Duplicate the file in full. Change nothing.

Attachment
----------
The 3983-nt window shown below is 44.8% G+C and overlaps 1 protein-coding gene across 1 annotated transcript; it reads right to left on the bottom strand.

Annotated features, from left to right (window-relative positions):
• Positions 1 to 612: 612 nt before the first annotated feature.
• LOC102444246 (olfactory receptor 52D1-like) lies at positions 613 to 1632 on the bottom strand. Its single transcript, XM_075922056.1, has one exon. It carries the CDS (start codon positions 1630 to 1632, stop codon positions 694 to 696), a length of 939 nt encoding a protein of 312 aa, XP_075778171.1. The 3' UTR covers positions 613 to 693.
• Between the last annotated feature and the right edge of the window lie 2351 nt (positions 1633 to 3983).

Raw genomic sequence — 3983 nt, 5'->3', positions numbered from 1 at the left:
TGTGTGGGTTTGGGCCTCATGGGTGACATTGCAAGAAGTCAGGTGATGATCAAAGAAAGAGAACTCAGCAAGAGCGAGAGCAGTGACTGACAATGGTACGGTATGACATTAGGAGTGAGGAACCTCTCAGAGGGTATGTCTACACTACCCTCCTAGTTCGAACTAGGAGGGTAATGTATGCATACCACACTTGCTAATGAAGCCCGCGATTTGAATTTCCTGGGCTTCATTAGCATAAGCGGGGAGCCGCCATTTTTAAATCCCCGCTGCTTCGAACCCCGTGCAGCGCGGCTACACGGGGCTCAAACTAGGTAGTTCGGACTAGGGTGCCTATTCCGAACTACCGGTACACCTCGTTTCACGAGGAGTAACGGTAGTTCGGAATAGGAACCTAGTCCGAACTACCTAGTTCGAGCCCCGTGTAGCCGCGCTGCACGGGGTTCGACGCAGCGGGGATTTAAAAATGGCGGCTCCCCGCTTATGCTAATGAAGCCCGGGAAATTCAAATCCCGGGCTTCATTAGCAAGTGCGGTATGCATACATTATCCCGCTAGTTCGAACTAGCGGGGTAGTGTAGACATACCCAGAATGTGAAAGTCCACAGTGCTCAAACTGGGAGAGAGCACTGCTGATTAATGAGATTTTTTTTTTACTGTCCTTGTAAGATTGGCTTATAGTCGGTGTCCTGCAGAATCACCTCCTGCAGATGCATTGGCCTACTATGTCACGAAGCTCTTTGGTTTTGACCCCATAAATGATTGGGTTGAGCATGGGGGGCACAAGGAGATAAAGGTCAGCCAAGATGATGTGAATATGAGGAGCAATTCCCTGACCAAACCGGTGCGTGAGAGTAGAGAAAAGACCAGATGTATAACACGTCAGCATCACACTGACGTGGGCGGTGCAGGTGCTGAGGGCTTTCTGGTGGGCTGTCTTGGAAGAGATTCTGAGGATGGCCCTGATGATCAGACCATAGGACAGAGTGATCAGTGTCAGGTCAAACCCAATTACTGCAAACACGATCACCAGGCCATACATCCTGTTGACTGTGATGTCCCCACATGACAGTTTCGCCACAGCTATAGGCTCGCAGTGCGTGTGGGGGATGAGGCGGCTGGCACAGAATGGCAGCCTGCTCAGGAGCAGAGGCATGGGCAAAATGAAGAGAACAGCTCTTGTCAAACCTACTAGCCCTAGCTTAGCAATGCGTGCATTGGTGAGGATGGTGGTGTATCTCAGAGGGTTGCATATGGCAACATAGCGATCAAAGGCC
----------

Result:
The 3983-nt window shown below is 44.8% G+C and overlaps 1 protein-coding gene across 1 annotated transcript; it reads right to left on the bottom strand.

Annotated features, from left to right (window-relative positions):
• Positions 1 to 612: 612 nt before the first annotated feature.
• LOC102444246 (olfactory receptor 52D1-like) lies at positions 613 to 1632 on the bottom strand. Its single transcript, XM_075922056.1, has one exon. It carries the CDS (start codon positions 1630 to 1632, stop codon positions 694 to 696), a length of 939 nt encoding a protein of 312 aa, XP_075778171.1. The 3' UTR covers positions 613 to 693.
• Between the last annotated feature and the right edge of the window lie 2351 nt (positions 1633 to 3983).

Raw genomic sequence — 3983 nt, 5'->3', positions numbered from 1 at the left:
TGTGTGGGTTTGGGCCTCATGGGTGACATTGCAAGAAGTCAGGTGATGATCAAAGAAAGAGAACTCAGCAAGAGCGAGAGCAGTGACTGACAATGGTACGGTATGACATTAGGAGTGAGGAACCTCTCAGAGGGTATGTCTACACTACCCTCCTAGTTCGAACTAGGAGGGTAATGTATGCATACCACACTTGCTAATGAAGCCCGCGATTTGAATTTCCTGGGCTTCATTAGCATAAGCGGGGAGCCGCCATTTTTAAATCCCCGCTGCTTCGAACCCCGTGCAGCGCGGCTACACGGGGCTCAAACTAGGTAGTTCGGACTAGGGTGCCTATTCCGAACTACCGGTACACCTCGTTTCACGAGGAGTAACGGTAGTTCGGAATAGGAACCTAGTCCGAACTACCTAGTTCGAGCCCCGTGTAGCCGCGCTGCACGGGGTTCGACGCAGCGGGGATTTAAAAATGGCGGCTCCCCGCTTATGCTAATGAAGCCCGGGAAATTCAAATCCCGGGCTTCATTAGCAAGTGCGGTATGCATACATTATCCCGCTAGTTCGAACTAGCGGGGTAGTGTAGACATACCCAGAATGTGAAAGTCCACAGTGCTCAAACTGGGAGAGAGCACTGCTGATTAATGAGATTTTTTTTTTACTGTCCTTGTAAGATTGGCTTATAGTCGGTGTCCTGCAGAATCACCTCCTGCAGATGCATTGGCCTACTATGTCACGAAGCTCTTTGGTTTTGACCCCATAAATGATTGGGTTGAGCATGGGGGGCACAAGGAGATAAAGGTCAGCCAAGATGATGTGAATATGAGGAGCAATTCCCTGACCAAACCGGTGCGTGAGAGTAGAGAAAAGACCAGATGTATAACACGTCAGCATCACACTGACGTGGGCGGTGCAGGTGCTGAGGGCTTTCTGGTGGGCTGTCTTGGAAGAGATTCTGAGGATGGCCCTGATGATCAGACCATAGGACAGAGTGATCAGTGTCAGGTCAAACCCAATTACTGCAAACACGATCACCAGGCCATACATCCTGTTGACTGTGATGTCCCCACATGACAGTTTCGCCACAGCTATAGGCTCGCAGTGCGTGTGGGGGATGAGGCGGCTGGCACAGAATGGCAGCCTGCTCAGGAGCAGAGGCATGGGCAAAATGAAGAGAACAGCTCTTGTCAAACCTACTAGCCCTAGCTTAGCAATGCGTGCATTGGTGAGGATGGTGGTGTATCTCAGAGGGTTGCATATGGCAACATAGCGATCAAAGGCC